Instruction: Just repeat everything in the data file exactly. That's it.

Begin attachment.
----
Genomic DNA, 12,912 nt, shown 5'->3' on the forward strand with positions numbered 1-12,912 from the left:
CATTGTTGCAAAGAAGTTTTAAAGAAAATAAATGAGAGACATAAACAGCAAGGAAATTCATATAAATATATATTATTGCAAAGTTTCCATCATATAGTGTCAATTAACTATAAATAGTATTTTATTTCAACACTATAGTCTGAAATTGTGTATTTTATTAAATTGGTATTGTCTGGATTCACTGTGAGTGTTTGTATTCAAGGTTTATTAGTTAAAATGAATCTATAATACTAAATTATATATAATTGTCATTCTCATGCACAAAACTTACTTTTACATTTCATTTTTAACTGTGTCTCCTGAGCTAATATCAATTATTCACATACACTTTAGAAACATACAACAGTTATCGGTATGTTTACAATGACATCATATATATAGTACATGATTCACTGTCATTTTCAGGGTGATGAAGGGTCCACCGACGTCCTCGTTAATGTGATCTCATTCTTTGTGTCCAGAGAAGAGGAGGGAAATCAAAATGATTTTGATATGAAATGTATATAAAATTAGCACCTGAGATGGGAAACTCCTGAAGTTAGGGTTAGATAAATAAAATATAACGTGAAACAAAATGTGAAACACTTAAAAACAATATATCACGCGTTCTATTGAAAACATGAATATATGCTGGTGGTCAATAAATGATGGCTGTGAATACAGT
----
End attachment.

Genomic DNA, 12,912 nt, shown 5'->3' on the forward strand with positions numbered 1-12,912 from the left:
CATTGTTGCAAAGAAGTTTTAAAGAAAATAAATGAGAGACATAAACAGCAAGGAAATTCATATAAATATATATTATTGCAAAGTTTCCATCATATAGTGTCAATTAACTATAAATAGTATTTTATTTCAACACTATAGTCTGAAATTGTGTATTTTATTAAATTGGTATTGTCTGGATTCACTGTGAGTGTTTGTATTCAAGGTTTATTAGTTAAAATGAATCTATAATACTAAATTATATATAATTGTCATTCTCATGCACAAAACTTACTTTTACATTTCATTTTTAACTGTGTCTCCTGAGCTAATATCAATTATTCACATACACTTTAGAAACATACAACAGTTATCGGTATGTTTACAATGACATCATATATATAGTACATGATTCACTGTCATTTTCAGGGTGATGAAGGGTCCACCGACGTCCTCGTTAATGTGATCTCATTCTTTGTGTCCAGAGAAGAGGAGGGAAATCAAAATGATTTTGATATGAAATGTATATAAAATTAGCACCTGAGATGGGAAACTCCTGAAGTTAGGGTTAGATAAATAAAATATAACGTGAAACAAAATGTGAAACACTTAAAAACAATATATCACGCGTTCTATTGAAAACATGAATATATGCTGGTGGTCAATAAATGATGGCTGTGAATACAGT